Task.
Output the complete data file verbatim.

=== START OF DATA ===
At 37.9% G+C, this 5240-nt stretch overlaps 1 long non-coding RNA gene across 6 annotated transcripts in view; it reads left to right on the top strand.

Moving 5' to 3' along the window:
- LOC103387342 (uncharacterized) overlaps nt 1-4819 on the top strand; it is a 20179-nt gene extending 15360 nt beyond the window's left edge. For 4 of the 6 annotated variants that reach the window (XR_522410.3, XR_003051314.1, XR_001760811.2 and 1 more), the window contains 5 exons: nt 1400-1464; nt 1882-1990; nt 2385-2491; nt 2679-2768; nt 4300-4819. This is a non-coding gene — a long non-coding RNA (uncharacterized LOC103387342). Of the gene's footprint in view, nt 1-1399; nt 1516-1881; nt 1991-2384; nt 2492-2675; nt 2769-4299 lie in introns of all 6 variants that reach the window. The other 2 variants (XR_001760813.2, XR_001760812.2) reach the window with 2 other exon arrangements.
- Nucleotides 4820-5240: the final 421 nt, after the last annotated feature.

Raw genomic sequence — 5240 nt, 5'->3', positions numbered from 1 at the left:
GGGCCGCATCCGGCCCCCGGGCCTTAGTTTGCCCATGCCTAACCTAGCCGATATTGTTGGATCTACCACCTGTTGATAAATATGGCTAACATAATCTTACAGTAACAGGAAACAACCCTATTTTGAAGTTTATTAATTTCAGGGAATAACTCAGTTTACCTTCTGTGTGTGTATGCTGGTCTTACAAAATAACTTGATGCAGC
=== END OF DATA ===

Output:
At 37.9% G+C, this 5240-nt stretch overlaps 1 long non-coding RNA gene across 6 annotated transcripts in view; it reads left to right on the top strand.

Moving 5' to 3' along the window:
- LOC103387342 (uncharacterized) overlaps nt 1-4819 on the top strand; it is a 20179-nt gene extending 15360 nt beyond the window's left edge. For 4 of the 6 annotated variants that reach the window (XR_522410.3, XR_003051314.1, XR_001760811.2 and 1 more), the window contains 5 exons: nt 1400-1464; nt 1882-1990; nt 2385-2491; nt 2679-2768; nt 4300-4819. This is a non-coding gene — a long non-coding RNA (uncharacterized LOC103387342). Of the gene's footprint in view, nt 1-1399; nt 1516-1881; nt 1991-2384; nt 2492-2675; nt 2769-4299 lie in introns of all 6 variants that reach the window. The other 2 variants (XR_001760813.2, XR_001760812.2) reach the window with 2 other exon arrangements.
- Nucleotides 4820-5240: the final 421 nt, after the last annotated feature.

Raw genomic sequence — 5240 nt, 5'->3', positions numbered from 1 at the left:
GGGCCGCATCCGGCCCCCGGGCCTTAGTTTGCCCATGCCTAACCTAGCCGATATTGTTGGATCTACCACCTGTTGATAAATATGGCTAACATAATCTTACAGTAACAGGAAACAACCCTATTTTGAAGTTTATTAATTTCAGGGAATAACTCAGTTTACCTTCTGTGTGTGTATGCTGGTCTTACAAAATAACTTGATGCAGC